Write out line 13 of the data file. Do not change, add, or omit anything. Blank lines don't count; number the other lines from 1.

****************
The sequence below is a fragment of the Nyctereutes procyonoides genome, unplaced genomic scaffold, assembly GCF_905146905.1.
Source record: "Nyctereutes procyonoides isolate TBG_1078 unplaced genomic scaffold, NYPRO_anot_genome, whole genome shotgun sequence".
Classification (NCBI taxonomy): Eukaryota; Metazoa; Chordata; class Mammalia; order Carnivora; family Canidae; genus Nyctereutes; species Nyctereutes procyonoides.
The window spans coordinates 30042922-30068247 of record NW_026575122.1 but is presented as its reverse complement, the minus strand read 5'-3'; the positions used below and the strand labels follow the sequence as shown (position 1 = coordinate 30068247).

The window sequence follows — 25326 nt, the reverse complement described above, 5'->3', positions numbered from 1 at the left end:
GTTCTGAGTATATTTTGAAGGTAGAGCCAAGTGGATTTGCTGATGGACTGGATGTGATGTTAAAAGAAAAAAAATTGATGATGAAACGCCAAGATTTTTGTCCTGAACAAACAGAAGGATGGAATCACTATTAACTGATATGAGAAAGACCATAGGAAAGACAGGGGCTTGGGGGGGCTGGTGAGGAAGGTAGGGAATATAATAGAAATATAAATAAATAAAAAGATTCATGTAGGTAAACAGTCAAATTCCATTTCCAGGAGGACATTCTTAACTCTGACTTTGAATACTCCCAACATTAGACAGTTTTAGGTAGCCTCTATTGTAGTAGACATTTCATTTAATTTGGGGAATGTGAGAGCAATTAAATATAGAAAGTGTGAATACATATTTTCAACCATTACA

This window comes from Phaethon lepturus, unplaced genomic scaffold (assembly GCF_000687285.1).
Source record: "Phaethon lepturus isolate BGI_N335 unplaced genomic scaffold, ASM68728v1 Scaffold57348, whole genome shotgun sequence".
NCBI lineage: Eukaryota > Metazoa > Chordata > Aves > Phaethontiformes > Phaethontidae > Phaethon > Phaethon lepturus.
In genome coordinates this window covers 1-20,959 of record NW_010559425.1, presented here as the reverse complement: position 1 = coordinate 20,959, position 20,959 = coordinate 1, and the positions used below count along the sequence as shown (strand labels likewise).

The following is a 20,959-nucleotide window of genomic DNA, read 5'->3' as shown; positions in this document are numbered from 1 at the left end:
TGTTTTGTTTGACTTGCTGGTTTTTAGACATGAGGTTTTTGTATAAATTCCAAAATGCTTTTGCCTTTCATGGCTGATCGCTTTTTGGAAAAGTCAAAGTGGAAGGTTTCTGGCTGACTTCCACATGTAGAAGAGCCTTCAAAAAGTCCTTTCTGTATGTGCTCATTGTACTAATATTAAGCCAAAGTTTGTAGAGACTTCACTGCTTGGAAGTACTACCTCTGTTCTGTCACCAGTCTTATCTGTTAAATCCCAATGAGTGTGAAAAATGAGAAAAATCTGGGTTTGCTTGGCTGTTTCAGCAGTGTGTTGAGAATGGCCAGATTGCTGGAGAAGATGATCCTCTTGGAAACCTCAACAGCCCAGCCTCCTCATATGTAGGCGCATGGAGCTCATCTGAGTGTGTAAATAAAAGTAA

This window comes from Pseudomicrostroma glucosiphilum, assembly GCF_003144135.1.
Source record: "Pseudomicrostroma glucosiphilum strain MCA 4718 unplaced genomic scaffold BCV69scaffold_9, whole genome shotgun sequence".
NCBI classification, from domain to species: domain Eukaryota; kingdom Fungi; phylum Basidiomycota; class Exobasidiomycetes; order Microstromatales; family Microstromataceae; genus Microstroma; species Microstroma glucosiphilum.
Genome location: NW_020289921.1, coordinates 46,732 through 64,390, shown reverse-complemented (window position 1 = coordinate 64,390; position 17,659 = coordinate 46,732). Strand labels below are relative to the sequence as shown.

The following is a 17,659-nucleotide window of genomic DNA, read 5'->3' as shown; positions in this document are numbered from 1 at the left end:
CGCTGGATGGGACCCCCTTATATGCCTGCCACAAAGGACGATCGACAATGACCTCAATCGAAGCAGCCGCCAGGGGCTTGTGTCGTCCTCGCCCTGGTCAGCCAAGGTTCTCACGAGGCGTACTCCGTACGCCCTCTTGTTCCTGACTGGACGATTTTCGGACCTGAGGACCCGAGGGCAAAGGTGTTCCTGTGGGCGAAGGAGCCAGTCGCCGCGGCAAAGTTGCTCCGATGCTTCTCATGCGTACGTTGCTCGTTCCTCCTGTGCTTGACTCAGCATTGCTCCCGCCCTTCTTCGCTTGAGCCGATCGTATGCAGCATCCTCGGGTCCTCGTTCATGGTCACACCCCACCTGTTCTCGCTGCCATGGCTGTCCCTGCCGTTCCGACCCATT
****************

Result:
This window comes from Pseudomicrostroma glucosiphilum, assembly GCF_003144135.1.